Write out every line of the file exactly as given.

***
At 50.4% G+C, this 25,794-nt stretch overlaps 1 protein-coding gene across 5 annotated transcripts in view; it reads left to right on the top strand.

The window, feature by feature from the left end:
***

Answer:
At 50.4% G+C, this 25,794-nt stretch overlaps 1 protein-coding gene across 5 annotated transcripts in view; it reads left to right on the top strand.

The window, feature by feature from the left end: